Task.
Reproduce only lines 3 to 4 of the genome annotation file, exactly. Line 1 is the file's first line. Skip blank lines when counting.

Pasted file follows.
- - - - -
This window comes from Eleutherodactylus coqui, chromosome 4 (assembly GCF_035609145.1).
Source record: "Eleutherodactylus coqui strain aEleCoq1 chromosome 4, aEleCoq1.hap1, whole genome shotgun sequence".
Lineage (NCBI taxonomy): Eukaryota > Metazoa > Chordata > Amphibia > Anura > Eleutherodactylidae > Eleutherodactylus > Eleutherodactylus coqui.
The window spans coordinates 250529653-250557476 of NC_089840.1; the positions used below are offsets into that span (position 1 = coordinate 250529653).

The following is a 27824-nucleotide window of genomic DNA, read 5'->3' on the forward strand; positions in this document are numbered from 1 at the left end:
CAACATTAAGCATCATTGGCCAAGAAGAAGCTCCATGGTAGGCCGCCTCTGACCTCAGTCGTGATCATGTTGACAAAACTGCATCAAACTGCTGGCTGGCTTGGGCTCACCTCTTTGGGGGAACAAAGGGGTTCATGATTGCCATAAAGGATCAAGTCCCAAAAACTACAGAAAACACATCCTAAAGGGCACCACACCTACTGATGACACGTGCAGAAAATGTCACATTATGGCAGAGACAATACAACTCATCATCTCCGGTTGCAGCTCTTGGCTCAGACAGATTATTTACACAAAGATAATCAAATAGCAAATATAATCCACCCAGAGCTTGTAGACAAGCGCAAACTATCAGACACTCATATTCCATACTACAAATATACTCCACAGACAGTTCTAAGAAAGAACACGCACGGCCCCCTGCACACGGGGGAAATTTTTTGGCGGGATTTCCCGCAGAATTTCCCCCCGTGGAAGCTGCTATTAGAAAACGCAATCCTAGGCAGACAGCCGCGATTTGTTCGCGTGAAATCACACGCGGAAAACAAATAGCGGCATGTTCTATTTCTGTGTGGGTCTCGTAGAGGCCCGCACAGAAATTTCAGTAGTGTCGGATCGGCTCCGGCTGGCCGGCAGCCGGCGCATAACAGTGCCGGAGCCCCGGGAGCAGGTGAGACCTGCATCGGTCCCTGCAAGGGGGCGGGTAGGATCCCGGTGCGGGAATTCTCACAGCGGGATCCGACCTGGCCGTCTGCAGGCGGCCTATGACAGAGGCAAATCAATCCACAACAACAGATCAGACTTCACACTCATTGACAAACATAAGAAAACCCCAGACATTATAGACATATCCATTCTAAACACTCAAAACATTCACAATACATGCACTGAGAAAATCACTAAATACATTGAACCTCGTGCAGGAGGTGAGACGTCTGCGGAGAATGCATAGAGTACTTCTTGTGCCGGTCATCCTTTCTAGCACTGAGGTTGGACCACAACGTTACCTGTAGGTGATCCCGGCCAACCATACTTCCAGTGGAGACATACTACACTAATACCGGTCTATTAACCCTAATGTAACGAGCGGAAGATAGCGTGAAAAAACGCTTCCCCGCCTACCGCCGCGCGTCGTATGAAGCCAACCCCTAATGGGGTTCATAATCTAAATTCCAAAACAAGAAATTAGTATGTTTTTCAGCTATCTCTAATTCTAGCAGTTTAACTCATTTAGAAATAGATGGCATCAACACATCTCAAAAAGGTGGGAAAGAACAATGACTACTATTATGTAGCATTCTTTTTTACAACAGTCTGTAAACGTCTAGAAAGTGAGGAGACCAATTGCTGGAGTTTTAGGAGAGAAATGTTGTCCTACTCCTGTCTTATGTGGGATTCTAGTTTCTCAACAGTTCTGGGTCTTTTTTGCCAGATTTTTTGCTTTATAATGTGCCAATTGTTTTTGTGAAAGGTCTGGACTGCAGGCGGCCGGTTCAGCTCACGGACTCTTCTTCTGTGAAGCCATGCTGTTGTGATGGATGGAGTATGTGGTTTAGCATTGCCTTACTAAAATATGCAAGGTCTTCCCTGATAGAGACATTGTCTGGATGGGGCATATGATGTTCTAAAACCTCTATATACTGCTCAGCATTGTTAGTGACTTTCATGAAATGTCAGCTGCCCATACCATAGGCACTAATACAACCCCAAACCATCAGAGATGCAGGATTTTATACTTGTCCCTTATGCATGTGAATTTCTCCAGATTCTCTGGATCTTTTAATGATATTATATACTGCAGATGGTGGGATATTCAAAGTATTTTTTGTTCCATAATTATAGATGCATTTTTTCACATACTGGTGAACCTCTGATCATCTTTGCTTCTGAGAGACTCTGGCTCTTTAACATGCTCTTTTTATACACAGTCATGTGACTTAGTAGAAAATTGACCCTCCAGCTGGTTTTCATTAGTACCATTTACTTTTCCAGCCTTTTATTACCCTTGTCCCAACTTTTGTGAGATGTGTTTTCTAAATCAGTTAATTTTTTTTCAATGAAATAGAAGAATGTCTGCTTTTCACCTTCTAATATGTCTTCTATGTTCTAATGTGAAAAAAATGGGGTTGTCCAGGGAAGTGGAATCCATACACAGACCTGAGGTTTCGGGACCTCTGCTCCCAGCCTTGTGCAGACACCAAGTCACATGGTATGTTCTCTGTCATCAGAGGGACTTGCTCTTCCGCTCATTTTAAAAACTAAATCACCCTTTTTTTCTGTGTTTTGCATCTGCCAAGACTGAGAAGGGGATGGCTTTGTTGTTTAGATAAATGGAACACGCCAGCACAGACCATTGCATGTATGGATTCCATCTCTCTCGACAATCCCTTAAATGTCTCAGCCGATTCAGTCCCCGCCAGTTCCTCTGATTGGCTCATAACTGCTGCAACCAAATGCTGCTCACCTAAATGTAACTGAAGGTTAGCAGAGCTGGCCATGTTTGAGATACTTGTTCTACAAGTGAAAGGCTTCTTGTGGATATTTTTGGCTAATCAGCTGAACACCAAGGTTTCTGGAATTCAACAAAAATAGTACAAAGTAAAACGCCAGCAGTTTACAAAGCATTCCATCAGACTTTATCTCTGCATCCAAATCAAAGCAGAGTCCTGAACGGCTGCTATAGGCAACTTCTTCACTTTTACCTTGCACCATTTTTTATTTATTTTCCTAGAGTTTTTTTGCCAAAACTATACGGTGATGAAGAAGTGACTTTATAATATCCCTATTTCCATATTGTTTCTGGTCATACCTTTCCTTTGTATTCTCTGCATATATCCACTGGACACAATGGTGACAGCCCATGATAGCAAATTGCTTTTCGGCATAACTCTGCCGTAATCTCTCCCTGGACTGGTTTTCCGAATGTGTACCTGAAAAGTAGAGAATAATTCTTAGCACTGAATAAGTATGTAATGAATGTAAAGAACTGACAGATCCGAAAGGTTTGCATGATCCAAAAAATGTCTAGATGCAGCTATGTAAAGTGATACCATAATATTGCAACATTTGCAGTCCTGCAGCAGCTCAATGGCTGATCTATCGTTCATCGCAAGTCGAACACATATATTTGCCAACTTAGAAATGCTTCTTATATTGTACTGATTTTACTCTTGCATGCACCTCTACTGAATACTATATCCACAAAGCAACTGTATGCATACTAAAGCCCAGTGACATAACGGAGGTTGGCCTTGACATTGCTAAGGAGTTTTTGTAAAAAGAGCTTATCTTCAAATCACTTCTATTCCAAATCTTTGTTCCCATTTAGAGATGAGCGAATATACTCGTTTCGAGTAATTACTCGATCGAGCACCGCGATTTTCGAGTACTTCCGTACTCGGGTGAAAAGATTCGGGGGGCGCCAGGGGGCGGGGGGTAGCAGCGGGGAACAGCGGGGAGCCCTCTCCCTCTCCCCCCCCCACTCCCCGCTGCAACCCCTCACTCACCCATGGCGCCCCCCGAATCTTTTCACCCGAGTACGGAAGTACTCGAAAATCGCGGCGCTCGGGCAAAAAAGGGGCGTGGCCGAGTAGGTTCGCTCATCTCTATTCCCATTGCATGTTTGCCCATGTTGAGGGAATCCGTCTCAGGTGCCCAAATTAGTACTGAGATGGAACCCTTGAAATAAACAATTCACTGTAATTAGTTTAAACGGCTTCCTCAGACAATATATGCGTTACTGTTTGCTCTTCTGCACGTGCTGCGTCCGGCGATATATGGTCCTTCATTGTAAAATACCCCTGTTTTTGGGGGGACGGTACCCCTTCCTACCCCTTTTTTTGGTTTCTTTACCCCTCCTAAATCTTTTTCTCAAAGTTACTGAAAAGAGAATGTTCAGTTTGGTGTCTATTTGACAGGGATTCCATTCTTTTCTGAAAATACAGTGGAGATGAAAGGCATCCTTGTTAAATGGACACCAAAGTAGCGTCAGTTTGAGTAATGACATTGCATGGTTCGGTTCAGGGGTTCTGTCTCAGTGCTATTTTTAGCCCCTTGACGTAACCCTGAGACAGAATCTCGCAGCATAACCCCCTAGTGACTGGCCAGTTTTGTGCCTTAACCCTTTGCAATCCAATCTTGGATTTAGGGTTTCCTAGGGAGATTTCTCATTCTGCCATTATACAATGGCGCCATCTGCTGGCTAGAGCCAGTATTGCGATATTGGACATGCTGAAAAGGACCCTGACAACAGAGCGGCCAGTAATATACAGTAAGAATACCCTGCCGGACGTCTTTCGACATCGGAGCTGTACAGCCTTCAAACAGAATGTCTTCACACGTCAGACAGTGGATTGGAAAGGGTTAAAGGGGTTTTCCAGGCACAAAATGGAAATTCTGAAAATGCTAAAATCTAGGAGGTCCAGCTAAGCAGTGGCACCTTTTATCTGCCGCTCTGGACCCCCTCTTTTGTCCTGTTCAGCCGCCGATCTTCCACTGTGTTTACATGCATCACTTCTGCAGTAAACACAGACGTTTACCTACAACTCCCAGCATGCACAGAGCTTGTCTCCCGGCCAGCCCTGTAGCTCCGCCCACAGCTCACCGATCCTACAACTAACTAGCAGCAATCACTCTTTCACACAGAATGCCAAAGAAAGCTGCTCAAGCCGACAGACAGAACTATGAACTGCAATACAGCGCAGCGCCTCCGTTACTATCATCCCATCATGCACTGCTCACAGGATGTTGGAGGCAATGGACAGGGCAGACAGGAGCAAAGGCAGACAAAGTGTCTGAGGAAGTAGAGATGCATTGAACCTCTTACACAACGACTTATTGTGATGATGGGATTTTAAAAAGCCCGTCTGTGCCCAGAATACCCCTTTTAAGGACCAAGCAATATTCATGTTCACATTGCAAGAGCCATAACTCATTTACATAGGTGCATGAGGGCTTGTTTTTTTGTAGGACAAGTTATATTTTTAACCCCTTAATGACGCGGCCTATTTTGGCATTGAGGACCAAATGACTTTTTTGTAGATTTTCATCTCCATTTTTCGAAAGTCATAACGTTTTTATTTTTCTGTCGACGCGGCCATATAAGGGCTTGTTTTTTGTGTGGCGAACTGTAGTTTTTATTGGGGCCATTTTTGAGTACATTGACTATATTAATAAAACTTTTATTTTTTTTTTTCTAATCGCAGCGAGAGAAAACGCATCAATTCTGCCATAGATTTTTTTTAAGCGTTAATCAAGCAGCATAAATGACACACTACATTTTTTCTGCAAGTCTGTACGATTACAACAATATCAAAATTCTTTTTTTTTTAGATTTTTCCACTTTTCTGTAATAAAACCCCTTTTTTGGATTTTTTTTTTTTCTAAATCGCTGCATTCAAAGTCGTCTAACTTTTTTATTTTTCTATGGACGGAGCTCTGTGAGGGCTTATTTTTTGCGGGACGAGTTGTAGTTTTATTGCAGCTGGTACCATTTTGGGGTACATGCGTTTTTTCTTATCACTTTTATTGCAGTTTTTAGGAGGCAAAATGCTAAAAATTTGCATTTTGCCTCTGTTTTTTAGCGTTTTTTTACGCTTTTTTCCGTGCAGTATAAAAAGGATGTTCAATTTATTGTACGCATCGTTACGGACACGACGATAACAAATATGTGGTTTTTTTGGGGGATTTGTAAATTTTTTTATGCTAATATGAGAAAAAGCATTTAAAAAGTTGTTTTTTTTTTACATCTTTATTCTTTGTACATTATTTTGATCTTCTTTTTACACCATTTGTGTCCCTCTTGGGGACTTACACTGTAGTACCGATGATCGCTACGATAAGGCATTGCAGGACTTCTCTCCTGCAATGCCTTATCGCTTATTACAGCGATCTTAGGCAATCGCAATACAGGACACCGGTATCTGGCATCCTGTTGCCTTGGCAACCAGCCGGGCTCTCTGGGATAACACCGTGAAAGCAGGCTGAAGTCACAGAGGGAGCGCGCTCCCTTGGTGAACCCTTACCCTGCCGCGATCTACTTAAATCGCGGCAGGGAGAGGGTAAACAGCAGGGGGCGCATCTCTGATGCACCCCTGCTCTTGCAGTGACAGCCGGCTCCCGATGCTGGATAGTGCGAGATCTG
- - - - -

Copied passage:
Lineage (NCBI taxonomy): Eukaryota > Metazoa > Chordata > Amphibia > Anura > Eleutherodactylidae > Eleutherodactylus > Eleutherodactylus coqui.
The window spans coordinates 250529653-250557476 of NC_089840.1; the positions used below are offsets into that span (position 1 = coordinate 250529653).